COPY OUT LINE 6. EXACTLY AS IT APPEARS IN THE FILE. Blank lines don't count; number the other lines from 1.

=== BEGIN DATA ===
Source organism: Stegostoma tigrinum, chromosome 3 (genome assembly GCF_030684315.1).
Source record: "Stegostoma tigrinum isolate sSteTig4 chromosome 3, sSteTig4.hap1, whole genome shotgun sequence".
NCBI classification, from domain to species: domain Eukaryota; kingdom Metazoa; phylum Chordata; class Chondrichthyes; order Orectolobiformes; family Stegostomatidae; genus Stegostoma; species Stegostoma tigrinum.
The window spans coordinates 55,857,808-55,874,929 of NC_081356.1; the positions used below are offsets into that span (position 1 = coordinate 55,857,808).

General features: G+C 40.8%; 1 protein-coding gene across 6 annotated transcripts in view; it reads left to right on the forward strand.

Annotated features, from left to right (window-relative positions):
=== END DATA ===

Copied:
Annotated features, from left to right (window-relative positions):